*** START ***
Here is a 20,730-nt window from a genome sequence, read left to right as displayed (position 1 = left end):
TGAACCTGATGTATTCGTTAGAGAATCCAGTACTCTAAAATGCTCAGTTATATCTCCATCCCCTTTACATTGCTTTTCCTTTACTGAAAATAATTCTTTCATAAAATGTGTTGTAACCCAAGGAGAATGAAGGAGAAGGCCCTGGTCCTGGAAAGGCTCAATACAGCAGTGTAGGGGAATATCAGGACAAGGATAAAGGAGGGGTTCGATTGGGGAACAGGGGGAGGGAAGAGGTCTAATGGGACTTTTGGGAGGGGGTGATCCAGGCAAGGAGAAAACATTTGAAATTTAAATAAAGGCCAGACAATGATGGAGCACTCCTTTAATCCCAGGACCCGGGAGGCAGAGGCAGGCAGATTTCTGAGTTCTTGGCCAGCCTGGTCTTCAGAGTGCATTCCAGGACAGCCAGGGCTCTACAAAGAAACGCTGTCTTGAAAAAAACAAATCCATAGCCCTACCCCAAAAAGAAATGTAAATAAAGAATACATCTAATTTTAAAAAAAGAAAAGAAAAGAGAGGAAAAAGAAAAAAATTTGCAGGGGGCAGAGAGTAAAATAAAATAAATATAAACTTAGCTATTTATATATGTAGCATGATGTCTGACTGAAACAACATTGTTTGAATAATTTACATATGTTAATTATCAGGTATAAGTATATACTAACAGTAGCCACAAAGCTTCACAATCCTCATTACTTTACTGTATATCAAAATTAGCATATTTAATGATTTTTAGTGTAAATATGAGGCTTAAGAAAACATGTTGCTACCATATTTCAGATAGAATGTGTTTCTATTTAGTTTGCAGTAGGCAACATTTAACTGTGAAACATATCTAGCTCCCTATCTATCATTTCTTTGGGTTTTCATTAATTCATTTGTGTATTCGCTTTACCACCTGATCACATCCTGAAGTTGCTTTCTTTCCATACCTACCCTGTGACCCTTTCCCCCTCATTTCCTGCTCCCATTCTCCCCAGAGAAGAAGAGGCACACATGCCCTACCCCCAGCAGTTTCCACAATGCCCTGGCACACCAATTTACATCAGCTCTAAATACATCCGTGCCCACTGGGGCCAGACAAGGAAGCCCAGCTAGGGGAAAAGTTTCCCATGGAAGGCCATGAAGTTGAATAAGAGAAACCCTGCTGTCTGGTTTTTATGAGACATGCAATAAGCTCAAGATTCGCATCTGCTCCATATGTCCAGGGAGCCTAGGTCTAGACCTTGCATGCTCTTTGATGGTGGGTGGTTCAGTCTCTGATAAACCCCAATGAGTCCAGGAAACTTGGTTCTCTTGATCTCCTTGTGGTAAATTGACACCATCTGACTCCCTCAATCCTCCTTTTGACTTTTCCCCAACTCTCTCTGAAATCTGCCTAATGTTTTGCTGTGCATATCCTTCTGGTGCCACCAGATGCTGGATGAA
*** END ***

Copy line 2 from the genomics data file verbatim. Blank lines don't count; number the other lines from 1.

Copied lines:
TGAACCTGATGTATTCGTTAGAGAATCCAGTACTCTAAAATGCTCAGTTATATCTCCATCCCCTTTACATTGCTTTTCCTTTACTGAAAATAATTCTTTCATAAAATGTGTTGTAACCCAAGGAGAATGAAGGAGAAGGCCCTGGTCCTGGAAAGGCTCAATACAGCAGTGTAGGGGAATATCAGGACAAGGATAAAGGAGGGGTTCGATTGGGGAACAGGGGGAGGGAAGAGGTCTAATGGGACTTTTGGGAGGGGGTGATCCAGGCAAGGAGAAAACATTTGAAATTTAAATAAAGGCCAGACAATGATGGAGCACTCCTTTAATCCCAGGACCCGGGAGGCAGAGGCAGGCAGATTTCTGAGTTCTTGGCCAGCCTGGTCTTCAGAGTGCATTCCAGGACAGCCAGGGCTCTACAAAGAAACGCTGTCTTGAAAAAAACAAATCCATAGCCCTACCCCAAAAAGAAATGTAAATAAAGAATACATCTAATTTTAAAAAAAGAAAAGAAAAGAGAGGAAAAAGAAAAAAATTTGCAGGGGGCAGAGAGTAAAATAAAATAAATATAAACTTAGCTATTTATATATGTAGCATGATGTCTGACTGAAACAACATTGTTTGAATAATTTACATATGTTAATTATCAGGTATAAGTATATACTAACAGTAGCCACAAAGCTTCACAATCCTCATTACTTTACTGTATATCAAAATTAGCATATTTAATGATTTTTAGTGTAAATATGAGGCTTAAGAAAACATGTTGCTACCATATTTCAGATAGAATGTGTTTCTATTTAGTTTGCAGTAGGCAACATTTAACTGTGAAACATATCTAGCTCCCTATCTATCATTTCTTTGGGTTTTCATTAATTCATTTGTGTATTCGCTTTACCACCTGATCACATCCTGAAGTTGCTTTCTTTCCATACCTACCCTGTGACCCTTTCCCCCTCATTTCCTGCTCCCATTCTCCCCAGAGAAGAAGAGGCACACATGCCCTACCCCCAGCAGTTTCCACAATGCCCTGGCACACCAATTTACATCAGCTCTAAATACATCCGTGCCCACTGGGGCCAGACAAGGAAGCCCAGCTAGGGGAAAAGTTTCCCATGGAAGGCCATGAAGTTGAATAAGAGAAACCCTGCTGTCTGGTTTTTATGAGACATGCAATAAGCTCAAGATTCGCATCTGCTCCATATGTCCAGGGAGCCTAGGTCTAGACCTTGCATGCTCTTTGATGGTGGGTGGTTCAGTCTCTGATAAACCCCAATGAGTCCAGGAAACTTGGTTCTCTTGATCTCCTTGTGGTAAATTGACACCATCTGACTCCCTCAATCCTCCTTTTGACTTTTCCCCAACTCTCTCTGAAATCTGCCTAATGTTTTGCTGTGCATATCCTTCTGGTGCCACCAGATGCTGGATGAA